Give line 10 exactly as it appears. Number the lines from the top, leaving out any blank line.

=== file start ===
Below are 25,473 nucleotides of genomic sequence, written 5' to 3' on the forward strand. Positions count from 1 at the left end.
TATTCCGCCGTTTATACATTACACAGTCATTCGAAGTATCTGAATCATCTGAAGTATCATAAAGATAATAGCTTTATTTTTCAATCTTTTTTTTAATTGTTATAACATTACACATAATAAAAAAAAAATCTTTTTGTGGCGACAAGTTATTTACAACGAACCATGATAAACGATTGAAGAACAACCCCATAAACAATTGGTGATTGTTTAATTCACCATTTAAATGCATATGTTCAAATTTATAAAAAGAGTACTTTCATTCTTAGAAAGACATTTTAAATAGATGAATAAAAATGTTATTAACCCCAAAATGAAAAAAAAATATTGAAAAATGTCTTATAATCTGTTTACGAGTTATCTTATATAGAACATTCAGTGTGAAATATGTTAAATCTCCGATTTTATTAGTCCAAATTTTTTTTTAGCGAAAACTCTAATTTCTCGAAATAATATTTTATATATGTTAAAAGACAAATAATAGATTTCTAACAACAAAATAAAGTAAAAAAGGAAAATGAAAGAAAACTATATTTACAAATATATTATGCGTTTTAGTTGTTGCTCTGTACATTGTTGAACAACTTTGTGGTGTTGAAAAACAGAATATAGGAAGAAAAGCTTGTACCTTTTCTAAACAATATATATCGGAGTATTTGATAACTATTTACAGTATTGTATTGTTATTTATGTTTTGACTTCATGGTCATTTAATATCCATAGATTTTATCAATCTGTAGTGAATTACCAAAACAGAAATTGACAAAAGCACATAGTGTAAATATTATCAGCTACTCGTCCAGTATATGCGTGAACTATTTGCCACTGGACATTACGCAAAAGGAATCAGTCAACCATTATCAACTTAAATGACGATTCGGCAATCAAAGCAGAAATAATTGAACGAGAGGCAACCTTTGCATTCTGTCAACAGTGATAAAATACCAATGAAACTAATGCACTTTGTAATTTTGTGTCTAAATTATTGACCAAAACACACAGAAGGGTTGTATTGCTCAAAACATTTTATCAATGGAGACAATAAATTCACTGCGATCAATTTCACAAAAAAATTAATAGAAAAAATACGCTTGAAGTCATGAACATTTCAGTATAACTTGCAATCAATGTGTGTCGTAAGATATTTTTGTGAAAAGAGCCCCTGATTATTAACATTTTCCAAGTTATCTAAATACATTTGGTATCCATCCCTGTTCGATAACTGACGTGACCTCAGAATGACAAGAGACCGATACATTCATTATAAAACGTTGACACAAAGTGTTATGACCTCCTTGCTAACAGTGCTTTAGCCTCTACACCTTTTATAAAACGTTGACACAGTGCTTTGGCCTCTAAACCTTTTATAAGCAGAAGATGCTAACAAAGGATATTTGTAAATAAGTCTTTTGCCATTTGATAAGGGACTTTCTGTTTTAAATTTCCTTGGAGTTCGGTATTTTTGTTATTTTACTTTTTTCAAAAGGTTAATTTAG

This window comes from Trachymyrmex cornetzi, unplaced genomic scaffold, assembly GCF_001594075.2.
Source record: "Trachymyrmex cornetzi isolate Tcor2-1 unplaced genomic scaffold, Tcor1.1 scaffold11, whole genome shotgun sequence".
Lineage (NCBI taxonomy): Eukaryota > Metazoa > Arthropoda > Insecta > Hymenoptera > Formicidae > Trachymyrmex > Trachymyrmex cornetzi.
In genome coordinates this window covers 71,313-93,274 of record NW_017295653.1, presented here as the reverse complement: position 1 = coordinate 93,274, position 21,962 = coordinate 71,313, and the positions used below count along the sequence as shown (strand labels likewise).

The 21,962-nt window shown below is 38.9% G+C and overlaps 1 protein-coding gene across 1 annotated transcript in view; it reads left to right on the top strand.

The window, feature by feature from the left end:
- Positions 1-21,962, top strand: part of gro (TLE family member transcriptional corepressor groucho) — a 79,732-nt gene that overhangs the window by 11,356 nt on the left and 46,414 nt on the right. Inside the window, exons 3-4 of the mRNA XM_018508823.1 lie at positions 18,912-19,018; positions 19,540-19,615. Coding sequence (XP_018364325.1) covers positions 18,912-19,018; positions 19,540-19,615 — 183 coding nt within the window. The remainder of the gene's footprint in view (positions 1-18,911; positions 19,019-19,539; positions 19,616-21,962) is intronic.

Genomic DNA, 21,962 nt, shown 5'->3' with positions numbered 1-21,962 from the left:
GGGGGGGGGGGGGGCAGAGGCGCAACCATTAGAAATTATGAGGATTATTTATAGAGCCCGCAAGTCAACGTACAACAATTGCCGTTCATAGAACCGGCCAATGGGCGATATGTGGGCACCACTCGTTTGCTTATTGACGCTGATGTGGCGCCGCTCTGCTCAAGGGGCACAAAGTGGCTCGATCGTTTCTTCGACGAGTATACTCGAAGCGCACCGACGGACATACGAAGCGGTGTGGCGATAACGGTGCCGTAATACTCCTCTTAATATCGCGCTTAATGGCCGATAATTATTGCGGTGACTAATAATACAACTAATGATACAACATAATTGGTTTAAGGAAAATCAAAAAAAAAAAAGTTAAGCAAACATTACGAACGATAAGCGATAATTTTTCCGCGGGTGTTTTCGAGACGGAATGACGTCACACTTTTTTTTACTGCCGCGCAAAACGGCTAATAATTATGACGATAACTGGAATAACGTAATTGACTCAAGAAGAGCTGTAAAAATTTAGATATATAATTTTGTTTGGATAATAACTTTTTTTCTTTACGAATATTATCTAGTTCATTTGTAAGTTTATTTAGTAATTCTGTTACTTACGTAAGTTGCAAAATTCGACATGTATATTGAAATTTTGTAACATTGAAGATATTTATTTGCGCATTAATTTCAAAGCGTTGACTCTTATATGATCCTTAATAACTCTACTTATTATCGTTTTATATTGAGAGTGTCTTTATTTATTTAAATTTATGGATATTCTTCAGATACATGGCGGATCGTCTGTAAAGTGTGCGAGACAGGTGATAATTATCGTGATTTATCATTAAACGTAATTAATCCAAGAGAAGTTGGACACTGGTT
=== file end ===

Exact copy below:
Genomic DNA, 21,962 nt, shown 5'->3' with positions numbered 1-21,962 from the left: